I don't miss having to sit for an hour to get my mana back so I could get back in the saddle again, or waiting 20 minutes on a boat so I can get to an xp spot that is available and good, nor do I miss sitting on one spot while some puller pulls the same 5 mobs for 5 - 6 hours, or having to buy a second account so I can heal my warrior to keep downtime at a minimum..
All those timesinks and more I don't bother to mention, to slow levelling down to a crawl. I don't miss those. If a game can stretch out the leveling pace without throwing tons of stupid timesinks at me then I'm with the OP all the way.
Leogham offers a different take on the subject:
I don't miss leveling over years for leveling sake. What I miss is that journey actually meaning something. Even in games like EQ people could do nothing but play and hit level caps much faster than anyone else, but EQ wasn't originally desiged for that to mean anything but give people bigger epeens. End game wasn't the focus of the first few iterations of EQ. Now all games are designed so that 90% of the time and content is dedicated to end game, the journey to end game is ignored.
For me, it all depends. I'll use two examples: Star Wars Galaxies and City of Heroes. Arguably, my most fun adventuring in an MMO was in Star Wars Galaxies. While one didn't level in the basic sense of the word, there certainly was a grind to be had, but that grind wasn't the game itself. Options for progression went in many different directions, so while it did take a bit to get through any particular track, the gameplay experience didn't really suffer as a result. This is the "journey" argument that Leogham essentially brought up. For some people, an artificially long leveling experience forces them to 'enjoy the journey', but I disagree with this approach. If the gameplay naturally encourages you to enjoy the journey without hitting you with a brick wall of grind, that's probably the ideal solution.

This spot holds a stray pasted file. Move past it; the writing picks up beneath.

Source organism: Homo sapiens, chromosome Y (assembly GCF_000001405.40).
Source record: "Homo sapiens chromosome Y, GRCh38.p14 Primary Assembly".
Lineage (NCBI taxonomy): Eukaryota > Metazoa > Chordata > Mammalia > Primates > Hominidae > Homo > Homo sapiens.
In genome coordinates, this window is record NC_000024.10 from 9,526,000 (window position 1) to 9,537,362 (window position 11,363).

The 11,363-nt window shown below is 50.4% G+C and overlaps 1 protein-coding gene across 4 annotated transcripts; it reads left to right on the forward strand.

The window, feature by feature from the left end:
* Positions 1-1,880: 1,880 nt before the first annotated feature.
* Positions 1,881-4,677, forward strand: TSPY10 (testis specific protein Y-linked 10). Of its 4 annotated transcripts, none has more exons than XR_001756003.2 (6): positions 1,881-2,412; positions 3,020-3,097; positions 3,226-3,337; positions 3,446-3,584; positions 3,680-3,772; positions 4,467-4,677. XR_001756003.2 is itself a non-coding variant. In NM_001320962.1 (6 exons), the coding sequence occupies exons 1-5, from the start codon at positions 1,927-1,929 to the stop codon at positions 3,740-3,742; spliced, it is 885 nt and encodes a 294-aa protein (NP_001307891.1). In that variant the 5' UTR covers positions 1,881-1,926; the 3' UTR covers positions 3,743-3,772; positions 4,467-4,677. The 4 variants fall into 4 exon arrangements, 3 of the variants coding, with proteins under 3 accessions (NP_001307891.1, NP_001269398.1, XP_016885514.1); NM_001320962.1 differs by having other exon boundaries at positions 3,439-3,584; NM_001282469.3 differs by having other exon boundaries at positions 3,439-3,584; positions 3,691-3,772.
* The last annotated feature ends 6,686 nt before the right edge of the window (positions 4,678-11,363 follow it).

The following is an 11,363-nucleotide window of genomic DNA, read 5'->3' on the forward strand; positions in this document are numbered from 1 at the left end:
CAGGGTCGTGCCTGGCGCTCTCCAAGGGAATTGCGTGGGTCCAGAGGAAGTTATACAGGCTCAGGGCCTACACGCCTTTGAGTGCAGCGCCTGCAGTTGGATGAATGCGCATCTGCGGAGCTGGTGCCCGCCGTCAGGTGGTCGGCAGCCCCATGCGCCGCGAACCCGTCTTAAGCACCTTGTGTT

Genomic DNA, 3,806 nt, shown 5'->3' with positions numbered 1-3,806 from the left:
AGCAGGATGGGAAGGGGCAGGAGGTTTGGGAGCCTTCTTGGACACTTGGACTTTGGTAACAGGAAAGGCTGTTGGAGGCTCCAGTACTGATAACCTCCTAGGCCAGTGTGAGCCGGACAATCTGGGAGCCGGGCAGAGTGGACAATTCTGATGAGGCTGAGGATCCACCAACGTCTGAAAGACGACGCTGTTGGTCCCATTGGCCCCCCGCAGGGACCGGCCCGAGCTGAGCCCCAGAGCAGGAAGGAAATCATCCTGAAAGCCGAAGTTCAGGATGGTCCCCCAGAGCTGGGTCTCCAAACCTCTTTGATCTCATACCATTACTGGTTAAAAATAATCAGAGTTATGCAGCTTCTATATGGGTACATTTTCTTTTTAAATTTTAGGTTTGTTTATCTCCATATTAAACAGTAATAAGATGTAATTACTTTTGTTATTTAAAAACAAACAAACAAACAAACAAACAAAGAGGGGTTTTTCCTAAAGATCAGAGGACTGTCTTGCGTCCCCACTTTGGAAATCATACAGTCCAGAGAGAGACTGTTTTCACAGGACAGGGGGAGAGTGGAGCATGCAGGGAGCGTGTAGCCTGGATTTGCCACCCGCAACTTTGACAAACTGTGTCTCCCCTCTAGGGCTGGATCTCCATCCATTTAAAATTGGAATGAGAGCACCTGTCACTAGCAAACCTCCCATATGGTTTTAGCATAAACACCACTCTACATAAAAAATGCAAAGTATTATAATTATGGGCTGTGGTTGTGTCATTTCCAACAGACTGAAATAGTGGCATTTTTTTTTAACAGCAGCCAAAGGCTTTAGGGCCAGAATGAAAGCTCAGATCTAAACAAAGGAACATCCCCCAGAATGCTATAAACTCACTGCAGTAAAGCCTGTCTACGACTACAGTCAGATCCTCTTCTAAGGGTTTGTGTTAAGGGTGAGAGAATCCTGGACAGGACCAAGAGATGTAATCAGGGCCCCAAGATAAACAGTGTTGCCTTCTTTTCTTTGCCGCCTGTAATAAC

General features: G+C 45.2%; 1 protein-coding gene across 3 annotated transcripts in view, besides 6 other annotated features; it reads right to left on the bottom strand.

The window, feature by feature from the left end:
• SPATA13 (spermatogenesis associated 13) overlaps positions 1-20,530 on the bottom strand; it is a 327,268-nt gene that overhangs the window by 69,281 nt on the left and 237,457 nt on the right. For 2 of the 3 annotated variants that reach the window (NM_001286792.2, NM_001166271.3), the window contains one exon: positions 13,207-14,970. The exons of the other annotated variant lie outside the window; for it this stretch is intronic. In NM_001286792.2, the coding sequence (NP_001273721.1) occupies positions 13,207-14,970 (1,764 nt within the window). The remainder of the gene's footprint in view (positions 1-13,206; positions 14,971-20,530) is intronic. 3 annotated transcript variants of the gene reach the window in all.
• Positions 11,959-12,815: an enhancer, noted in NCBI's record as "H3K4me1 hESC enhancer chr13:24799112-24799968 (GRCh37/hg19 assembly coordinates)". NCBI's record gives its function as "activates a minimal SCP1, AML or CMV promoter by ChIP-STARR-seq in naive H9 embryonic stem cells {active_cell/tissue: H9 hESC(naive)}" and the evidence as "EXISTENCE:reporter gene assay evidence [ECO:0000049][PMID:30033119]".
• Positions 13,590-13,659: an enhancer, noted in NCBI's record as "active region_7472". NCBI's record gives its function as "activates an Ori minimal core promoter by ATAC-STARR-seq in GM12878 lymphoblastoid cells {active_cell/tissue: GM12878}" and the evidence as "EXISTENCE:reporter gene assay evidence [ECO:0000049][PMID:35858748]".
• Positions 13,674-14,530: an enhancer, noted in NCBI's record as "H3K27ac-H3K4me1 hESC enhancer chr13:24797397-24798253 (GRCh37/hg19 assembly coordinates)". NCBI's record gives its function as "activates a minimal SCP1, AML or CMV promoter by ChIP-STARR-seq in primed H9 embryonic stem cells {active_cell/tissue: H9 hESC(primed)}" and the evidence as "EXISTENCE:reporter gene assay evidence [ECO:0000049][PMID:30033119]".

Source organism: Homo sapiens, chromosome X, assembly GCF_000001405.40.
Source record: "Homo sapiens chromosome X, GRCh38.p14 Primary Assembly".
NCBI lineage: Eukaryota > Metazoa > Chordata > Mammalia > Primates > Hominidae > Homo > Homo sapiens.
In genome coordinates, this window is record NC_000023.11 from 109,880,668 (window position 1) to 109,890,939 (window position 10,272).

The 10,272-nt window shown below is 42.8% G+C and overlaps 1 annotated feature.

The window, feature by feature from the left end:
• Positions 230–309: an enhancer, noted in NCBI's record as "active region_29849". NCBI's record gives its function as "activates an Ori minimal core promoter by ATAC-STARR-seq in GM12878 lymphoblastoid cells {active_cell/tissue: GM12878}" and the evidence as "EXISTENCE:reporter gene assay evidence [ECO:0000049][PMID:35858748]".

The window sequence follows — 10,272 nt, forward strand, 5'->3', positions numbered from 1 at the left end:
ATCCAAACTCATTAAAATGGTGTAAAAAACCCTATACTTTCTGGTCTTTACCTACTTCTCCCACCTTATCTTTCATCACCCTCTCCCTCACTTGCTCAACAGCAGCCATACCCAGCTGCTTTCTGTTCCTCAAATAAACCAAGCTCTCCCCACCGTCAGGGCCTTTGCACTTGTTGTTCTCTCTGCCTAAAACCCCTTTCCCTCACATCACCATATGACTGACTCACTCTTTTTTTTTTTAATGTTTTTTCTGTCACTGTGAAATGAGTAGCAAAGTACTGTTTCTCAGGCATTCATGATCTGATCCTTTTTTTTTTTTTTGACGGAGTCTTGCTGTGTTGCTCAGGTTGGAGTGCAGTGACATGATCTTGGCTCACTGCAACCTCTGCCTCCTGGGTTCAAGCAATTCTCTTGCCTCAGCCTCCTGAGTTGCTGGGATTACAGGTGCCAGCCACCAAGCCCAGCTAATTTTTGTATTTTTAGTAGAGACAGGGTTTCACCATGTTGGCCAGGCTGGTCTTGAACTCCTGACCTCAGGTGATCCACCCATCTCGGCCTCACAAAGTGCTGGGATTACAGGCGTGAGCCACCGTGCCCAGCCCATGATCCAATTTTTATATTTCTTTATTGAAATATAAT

In City of Heroes, it took quite a while to level a single character and trick it out such that it really felt super powered. This was especially frustrating to me because that game was all about having multiple characters and it was hard to really get a feel for how awesome a character concept was until you had really gotten through a good chunk of the leveling process. This ended up making the game really grindy and it really wasn't enjoyable when you wanted to work on more than one character at a time or found yourself with a neat new character concept.
So, as I said earlier, it all depends. In a game where you really only have one character, such as Star Wars Galaxies, and the core of the game itself is really about that journey, the long progression doesn't really bother me. However, in games that encourage you to make multiple characters with all the cool classes or races on offer, it's a huge turn off for me. I'm often excited for new character concepts and the long drawn out leveling process has been a huge block for me in pursuing them. If it's already going to take me six months or longer on one character, I'm much less likely to consider rolling up a second character afterwards.
How do you feel about today's MMO pacing? Do you yearn for the old school MMO experience? Let us know in the comments below!